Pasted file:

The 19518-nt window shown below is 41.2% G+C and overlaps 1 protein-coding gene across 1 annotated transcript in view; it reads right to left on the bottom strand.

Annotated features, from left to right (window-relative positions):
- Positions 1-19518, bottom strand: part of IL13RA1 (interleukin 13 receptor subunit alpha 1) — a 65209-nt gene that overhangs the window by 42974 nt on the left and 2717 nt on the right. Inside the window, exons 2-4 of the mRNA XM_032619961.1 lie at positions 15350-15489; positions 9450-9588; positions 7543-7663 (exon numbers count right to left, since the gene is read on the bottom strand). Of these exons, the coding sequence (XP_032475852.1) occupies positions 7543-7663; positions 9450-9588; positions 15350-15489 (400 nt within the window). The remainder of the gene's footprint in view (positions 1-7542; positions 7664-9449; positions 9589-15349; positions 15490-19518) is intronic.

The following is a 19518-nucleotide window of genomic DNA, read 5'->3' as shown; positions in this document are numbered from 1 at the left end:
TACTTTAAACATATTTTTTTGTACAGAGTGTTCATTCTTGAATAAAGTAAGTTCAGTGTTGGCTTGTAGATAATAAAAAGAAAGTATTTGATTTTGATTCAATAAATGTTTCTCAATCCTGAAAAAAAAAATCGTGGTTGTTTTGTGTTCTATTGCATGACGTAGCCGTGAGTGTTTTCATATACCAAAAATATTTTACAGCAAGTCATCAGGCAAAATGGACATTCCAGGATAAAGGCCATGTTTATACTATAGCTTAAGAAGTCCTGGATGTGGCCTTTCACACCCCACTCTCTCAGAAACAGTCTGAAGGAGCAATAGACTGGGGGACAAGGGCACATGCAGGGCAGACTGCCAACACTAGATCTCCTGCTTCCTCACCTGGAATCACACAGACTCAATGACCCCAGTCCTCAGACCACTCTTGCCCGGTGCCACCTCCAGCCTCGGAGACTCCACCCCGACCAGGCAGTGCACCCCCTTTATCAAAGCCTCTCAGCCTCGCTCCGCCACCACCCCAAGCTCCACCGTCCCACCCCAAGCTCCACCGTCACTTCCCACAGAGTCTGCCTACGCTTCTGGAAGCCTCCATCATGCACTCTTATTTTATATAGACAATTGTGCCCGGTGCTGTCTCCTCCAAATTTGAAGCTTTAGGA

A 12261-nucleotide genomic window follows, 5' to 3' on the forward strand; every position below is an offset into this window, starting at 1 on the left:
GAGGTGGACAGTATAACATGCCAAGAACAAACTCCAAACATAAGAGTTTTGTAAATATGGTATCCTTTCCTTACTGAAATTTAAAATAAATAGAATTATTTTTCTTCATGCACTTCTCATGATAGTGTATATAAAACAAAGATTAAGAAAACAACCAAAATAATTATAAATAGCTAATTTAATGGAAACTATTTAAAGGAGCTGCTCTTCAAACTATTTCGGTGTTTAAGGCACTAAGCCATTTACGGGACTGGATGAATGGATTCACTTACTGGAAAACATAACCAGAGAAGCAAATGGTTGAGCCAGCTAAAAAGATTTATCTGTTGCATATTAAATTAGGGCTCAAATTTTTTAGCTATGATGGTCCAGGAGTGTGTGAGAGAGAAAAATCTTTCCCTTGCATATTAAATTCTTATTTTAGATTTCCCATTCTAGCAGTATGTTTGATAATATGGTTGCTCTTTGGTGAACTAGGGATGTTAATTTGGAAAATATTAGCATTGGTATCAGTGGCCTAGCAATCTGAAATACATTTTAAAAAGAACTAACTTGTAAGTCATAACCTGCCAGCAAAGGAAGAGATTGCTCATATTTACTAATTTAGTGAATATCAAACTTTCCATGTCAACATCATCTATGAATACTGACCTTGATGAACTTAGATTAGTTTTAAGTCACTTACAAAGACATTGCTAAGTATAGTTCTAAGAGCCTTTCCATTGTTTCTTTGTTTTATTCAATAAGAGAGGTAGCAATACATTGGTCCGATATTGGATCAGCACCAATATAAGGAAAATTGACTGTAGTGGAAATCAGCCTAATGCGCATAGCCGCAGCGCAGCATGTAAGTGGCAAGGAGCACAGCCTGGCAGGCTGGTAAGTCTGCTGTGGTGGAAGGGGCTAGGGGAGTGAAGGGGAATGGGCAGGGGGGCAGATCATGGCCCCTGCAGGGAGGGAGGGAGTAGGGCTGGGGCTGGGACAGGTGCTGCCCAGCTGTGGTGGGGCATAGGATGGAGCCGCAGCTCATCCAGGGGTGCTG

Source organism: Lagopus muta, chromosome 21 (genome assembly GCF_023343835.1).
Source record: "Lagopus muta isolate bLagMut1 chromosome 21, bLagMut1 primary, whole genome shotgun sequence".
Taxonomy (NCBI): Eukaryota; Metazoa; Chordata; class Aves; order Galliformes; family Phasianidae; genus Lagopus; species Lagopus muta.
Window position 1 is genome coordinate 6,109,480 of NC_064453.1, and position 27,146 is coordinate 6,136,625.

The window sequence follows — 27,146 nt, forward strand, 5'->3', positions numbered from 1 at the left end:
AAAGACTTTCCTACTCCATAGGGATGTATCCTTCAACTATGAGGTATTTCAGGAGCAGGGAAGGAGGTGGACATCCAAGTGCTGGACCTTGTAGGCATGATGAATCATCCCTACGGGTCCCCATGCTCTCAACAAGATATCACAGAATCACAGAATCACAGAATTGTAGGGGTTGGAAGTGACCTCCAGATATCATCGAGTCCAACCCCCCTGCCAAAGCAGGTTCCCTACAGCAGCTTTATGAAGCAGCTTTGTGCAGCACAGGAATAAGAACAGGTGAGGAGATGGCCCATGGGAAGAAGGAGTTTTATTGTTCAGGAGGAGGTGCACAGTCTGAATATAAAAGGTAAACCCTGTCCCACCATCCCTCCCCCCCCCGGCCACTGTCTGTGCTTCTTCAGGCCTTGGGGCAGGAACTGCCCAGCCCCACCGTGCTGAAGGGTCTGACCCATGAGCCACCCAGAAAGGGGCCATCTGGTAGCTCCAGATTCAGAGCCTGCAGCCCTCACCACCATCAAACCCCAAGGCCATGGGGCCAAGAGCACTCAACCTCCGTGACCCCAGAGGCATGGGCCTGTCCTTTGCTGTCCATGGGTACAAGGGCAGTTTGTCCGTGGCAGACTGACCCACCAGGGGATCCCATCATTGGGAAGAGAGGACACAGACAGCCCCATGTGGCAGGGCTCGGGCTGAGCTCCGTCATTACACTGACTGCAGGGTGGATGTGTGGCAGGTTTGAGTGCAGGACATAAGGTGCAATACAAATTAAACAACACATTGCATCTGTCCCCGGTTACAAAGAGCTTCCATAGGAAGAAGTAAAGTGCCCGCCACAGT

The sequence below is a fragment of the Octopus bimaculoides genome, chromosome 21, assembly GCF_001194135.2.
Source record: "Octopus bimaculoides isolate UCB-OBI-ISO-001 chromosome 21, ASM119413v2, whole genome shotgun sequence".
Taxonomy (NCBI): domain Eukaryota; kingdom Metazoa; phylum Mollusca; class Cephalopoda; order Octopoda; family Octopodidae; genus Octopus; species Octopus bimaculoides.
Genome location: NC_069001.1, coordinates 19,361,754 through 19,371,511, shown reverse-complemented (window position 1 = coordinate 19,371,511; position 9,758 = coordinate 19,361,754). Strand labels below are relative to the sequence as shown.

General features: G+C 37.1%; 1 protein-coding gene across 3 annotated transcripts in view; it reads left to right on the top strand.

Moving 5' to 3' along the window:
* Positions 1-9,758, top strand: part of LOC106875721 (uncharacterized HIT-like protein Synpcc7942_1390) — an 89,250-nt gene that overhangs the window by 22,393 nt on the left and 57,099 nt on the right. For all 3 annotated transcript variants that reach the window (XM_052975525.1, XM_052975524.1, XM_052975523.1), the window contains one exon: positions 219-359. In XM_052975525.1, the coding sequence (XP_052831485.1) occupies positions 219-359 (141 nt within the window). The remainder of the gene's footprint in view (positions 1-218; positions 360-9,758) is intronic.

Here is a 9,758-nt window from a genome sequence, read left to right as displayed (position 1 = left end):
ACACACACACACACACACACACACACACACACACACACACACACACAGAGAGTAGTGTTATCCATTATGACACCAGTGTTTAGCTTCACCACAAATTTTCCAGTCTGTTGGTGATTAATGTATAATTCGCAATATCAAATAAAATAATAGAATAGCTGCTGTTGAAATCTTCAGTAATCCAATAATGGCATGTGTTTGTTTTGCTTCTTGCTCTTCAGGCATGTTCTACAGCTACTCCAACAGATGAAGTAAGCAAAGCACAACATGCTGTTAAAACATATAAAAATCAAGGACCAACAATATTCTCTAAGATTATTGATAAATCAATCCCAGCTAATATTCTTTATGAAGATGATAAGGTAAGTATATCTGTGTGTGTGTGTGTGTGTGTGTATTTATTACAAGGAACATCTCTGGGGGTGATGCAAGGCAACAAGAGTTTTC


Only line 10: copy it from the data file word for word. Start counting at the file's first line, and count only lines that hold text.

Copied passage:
Taxonomy (NCBI): Eukaryota; Metazoa; Chordata; class Aves; order Galliformes; family Phasianidae; genus Lagopus; species Lagopus muta.